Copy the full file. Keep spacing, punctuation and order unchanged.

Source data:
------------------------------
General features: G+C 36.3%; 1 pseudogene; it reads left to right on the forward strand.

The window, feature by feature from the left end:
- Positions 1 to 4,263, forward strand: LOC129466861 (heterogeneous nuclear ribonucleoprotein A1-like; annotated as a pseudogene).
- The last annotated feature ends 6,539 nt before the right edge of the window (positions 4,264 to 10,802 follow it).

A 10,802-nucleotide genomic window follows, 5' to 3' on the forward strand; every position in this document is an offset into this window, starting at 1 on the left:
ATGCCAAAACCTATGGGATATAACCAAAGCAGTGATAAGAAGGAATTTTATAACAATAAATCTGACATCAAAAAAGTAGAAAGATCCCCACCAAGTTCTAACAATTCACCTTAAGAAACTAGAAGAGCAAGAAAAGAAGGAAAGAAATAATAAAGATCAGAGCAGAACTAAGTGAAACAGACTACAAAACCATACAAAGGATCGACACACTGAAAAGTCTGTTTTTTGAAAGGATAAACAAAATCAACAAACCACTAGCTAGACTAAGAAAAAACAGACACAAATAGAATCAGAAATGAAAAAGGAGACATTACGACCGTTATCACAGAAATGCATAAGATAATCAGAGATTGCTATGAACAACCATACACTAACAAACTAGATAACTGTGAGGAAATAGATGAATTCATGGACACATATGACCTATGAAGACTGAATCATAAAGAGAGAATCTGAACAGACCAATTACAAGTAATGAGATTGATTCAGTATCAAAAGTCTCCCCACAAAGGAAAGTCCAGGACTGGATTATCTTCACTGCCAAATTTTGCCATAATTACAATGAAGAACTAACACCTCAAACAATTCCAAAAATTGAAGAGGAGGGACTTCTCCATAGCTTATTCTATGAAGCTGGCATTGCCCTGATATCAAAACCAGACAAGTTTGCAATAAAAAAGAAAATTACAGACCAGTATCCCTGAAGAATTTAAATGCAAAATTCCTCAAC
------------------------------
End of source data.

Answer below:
General features: G+C 36.3%; 1 pseudogene; it reads left to right on the forward strand.

The window, feature by feature from the left end:
- Positions 1 to 4,263, forward strand: LOC129466861 (heterogeneous nuclear ribonucleoprotein A1-like; annotated as a pseudogene).
- The last annotated feature ends 6,539 nt before the right edge of the window (positions 4,264 to 10,802 follow it).

A 10,802-nucleotide genomic window follows, 5' to 3' on the forward strand; every position in this document is an offset into this window, starting at 1 on the left:
ATGCCAAAACCTATGGGATATAACCAAAGCAGTGATAAGAAGGAATTTTATAACAATAAATCTGACATCAAAAAAGTAGAAAGATCCCCACCAAGTTCTAACAATTCACCTTAAGAAACTAGAAGAGCAAGAAAAGAAGGAAAGAAATAATAAAGATCAGAGCAGAACTAAGTGAAACAGACTACAAAACCATACAAAGGATCGACACACTGAAAAGTCTGTTTTTTGAAAGGATAAACAAAATCAACAAACCACTAGCTAGACTAAGAAAAAACAGACACAAATAGAATCAGAAATGAAAAAGGAGACATTACGACCGTTATCACAGAAATGCATAAGATAATCAGAGATTGCTATGAACAACCATACACTAACAAACTAGATAACTGTGAGGAAATAGATGAATTCATGGACACATATGACCTATGAAGACTGAATCATAAAGAGAGAATCTGAACAGACCAATTACAAGTAATGAGATTGATTCAGTATCAAAAGTCTCCCCACAAAGGAAAGTCCAGGACTGGATTATCTTCACTGCCAAATTTTGCCATAATTACAATGAAGAACTAACACCTCAAACAATTCCAAAAATTGAAGAGGAGGGACTTCTCCATAGCTTATTCTATGAAGCTGGCATTGCCCTGATATCAAAACCAGACAAGTTTGCAATAAAAAAGAAAATTACAGACCAGTATCCCTGAAGAATTTAAATGCAAAATTCCTCAAC